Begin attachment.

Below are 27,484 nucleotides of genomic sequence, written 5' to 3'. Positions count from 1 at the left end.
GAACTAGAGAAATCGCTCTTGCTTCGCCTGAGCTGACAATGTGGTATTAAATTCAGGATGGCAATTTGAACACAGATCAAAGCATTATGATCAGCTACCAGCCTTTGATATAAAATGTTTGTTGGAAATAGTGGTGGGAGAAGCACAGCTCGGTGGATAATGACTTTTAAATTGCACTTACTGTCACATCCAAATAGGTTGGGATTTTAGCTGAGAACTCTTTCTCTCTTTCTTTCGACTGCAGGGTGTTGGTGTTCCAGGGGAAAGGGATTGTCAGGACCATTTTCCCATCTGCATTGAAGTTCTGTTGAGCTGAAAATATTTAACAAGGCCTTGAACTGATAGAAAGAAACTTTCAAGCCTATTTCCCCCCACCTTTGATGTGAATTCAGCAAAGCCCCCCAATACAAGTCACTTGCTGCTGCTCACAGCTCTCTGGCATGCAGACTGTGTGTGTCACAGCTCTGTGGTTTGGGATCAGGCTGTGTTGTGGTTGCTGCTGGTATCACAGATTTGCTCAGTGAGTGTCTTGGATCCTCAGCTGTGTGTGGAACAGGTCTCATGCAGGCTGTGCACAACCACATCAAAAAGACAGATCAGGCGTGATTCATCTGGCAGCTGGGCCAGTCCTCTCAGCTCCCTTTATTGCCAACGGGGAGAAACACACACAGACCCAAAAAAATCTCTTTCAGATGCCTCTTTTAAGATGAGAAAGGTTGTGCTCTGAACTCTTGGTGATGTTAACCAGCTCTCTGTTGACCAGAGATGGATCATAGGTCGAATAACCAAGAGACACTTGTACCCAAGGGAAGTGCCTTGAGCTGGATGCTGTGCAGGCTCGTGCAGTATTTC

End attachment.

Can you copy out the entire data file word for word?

Below are 27,484 nucleotides of genomic sequence, written 5' to 3'. Positions count from 1 at the left end.
GAACTAGAGAAATCGCTCTTGCTTCGCCTGAGCTGACAATGTGGTATTAAATTCAGGATGGCAATTTGAACACAGATCAAAGCATTATGATCAGCTACCAGCCTTTGATATAAAATGTTTGTTGGAAATAGTGGTGGGAGAAGCACAGCTCGGTGGATAATGACTTTTAAATTGCACTTACTGTCACATCCAAATAGGTTGGGATTTTAGCTGAGAACTCTTTCTCTCTTTCTTTCGACTGCAGGGTGTTGGTGTTCCAGGGGAAAGGGATTGTCAGGACCATTTTCCCATCTGCATTGAAGTTCTGTTGAGCTGAAAATATTTAACAAGGCCTTGAACTGATAGAAAGAAACTTTCAAGCCTATTTCCCCCCACCTTTGATGTGAATTCAGCAAAGCCCCCCAATACAAGTCACTTGCTGCTGCTCACAGCTCTCTGGCATGCAGACTGTGTGTGTCACAGCTCTGTGGTTTGGGATCAGGCTGTGTTGTGGTTGCTGCTGGTATCACAGATTTGCTCAGTGAGTGTCTTGGATCCTCAGCTGTGTGTGGAACAGGTCTCATGCAGGCTGTGCACAACCACATCAAAAAGACAGATCAGGCGTGATTCATCTGGCAGCTGGGCCAGTCCTCTCAGCTCCCTTTATTGCCAACGGGGAGAAACACACACAGACCCAAAAAAATCTCTTTCAGATGCCTCTTTTAAGATGAGAAAGGTTGTGCTCTGAACTCTTGGTGATGTTAACCAGCTCTCTGTTGACCAGAGATGGATCATAGGTCGAATAACCAAGAGACACTTGTACCCAAGGGAAGTGCCTTGAGCTGGATGCTGTGCAGGCTCGTGCAGTATTTC